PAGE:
Q: The same decision that Expedia has taken has already been taken by Thomas Cook or Virgin Holidays, among others. What is really happening?
A: Yes, there are processes that are very similar and that gives some idea of how these things work. In the case of Expedia, a year ago they announced that they were going to modify their animal welfare policy and that they were going to reevaluate the different parks they were going to work with and market. At that time, from the zoological associations, where the real experts in animal welfare are, we contacted them and we put ourselves at their complete disposal to discuss what would be the key elements that the parks should comply with, to ensure that these animals are in good conditions. After more than a year of working with Expedia, in a completely abrupt way, they broke off that collaboration and decided unilaterally that they were going to remove the parks with cetaceans from their offer. This, evidently, is a product of pressure from an animal rights lobby that is not really interested in conservation, but in eliminating zoos.
Q: What kind of lobby?
A: It is an anti-zoo lobby. They generate a lot of pressure on tour operators through campaigns, mail bombing, saturating their customer service centers… They force them to take a decision that is not difficult for tour operators, since zoos are not a big sector in their sales. In this way, applying this measure works out quite well for them because economically it does not impact them too much and they make a great public demonstration of an apparent love for animals that, in reality, is not such. It is exactly the same thing that happened with Virgin Holidays in 2014.
Q: And who is behind this movement against zoos?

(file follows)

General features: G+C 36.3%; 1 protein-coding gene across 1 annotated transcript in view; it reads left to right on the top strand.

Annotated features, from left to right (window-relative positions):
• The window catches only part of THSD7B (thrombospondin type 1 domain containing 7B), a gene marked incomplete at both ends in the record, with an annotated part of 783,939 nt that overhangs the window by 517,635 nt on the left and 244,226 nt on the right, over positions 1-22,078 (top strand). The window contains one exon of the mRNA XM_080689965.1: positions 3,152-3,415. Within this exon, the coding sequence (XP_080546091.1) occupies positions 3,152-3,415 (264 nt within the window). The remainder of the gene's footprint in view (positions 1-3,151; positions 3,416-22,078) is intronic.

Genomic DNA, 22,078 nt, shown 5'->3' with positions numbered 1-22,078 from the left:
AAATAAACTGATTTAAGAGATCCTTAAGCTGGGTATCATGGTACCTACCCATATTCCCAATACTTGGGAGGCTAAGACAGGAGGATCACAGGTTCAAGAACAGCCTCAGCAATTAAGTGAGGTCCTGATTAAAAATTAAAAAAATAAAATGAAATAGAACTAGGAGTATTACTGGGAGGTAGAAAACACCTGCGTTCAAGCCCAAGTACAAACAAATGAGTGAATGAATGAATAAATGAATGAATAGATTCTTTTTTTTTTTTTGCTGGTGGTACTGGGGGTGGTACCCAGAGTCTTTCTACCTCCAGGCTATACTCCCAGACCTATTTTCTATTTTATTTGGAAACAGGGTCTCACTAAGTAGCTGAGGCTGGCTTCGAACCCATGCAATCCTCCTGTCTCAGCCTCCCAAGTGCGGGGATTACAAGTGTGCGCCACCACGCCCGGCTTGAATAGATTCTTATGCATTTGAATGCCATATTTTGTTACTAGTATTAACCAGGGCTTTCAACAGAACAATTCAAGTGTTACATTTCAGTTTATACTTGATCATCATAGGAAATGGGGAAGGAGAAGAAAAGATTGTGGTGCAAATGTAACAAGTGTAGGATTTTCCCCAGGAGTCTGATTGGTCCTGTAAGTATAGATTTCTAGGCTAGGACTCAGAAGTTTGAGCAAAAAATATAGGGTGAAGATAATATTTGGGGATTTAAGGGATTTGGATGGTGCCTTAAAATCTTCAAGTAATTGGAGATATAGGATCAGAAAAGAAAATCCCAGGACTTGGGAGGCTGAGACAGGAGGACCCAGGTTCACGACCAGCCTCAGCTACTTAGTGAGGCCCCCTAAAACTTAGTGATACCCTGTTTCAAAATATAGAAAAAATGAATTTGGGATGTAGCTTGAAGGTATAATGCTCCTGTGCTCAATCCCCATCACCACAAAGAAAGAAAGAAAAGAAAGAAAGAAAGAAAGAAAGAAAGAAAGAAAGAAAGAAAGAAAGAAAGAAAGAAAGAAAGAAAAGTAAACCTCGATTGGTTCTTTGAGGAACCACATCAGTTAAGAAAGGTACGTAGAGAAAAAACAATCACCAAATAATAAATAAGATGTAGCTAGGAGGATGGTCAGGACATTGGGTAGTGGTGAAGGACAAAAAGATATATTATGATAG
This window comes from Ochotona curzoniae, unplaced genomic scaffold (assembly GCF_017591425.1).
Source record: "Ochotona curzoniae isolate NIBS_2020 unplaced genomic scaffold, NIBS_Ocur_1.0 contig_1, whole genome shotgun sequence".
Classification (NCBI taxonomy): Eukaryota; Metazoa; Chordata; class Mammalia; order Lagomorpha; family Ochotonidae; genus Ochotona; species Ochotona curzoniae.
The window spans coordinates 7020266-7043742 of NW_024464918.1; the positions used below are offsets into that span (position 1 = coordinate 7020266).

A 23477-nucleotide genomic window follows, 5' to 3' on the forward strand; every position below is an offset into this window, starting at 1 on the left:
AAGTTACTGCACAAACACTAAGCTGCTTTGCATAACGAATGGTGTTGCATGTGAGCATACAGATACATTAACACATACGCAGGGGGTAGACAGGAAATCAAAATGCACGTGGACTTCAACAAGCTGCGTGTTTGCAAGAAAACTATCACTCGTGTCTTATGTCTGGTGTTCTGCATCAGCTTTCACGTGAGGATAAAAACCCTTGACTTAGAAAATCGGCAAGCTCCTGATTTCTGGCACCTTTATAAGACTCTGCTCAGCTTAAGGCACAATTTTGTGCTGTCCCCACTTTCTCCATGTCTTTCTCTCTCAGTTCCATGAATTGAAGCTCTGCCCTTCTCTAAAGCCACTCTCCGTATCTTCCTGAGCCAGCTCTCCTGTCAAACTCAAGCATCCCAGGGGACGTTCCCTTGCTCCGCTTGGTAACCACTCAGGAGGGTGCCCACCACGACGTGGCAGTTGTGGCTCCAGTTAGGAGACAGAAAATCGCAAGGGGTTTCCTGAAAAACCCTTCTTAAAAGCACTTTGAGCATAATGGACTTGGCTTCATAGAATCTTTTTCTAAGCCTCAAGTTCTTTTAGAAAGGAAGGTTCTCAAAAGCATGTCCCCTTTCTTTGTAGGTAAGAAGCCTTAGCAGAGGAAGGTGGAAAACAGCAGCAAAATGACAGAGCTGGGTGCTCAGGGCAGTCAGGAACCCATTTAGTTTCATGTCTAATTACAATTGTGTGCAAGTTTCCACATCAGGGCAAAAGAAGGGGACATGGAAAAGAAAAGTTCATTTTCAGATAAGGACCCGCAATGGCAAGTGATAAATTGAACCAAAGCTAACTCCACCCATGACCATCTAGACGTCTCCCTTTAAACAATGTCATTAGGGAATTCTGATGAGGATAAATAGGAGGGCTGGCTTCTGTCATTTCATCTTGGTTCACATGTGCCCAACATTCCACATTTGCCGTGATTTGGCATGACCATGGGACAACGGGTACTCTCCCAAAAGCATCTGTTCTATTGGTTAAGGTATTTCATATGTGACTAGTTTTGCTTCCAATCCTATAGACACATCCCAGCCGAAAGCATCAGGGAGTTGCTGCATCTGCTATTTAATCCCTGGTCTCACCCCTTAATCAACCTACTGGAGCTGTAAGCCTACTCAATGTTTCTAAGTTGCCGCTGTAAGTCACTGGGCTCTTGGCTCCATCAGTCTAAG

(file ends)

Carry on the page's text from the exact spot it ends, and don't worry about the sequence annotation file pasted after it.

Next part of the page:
A: They are people who emotionally have an enormous connection with cetaceans and feel a great sorrow for seeing the animals in zoos, according to them, deprived of freedom. They put freedom far above the welfare or conservation of the species. I believe that these people are sincere and attack what bothers them and, in this case, it is the companies that have cetaceans under human care. There is no way to convince them rationally and with evidence that the animals do not suffer, that they have a good state of well-being and an excellent state of health, that they live longer than in the wild. But all these things do not impress them because what really bothers them is the lack of freedom. They simply want to do away with zoos, they are not concerned about the welfare of the animals or the conservation of the species. The data says that interaction with fishing kills 300,000 small cetaceans a year. In other words, if anyone is concerned about the conservation of cetaceans, they should go and demonstrate in front of the big fishing companies. However, none of these organizations have done anything to put an end to this problem. It is much easier to look for a target that is well known worldwide and much weaker, such as zoos.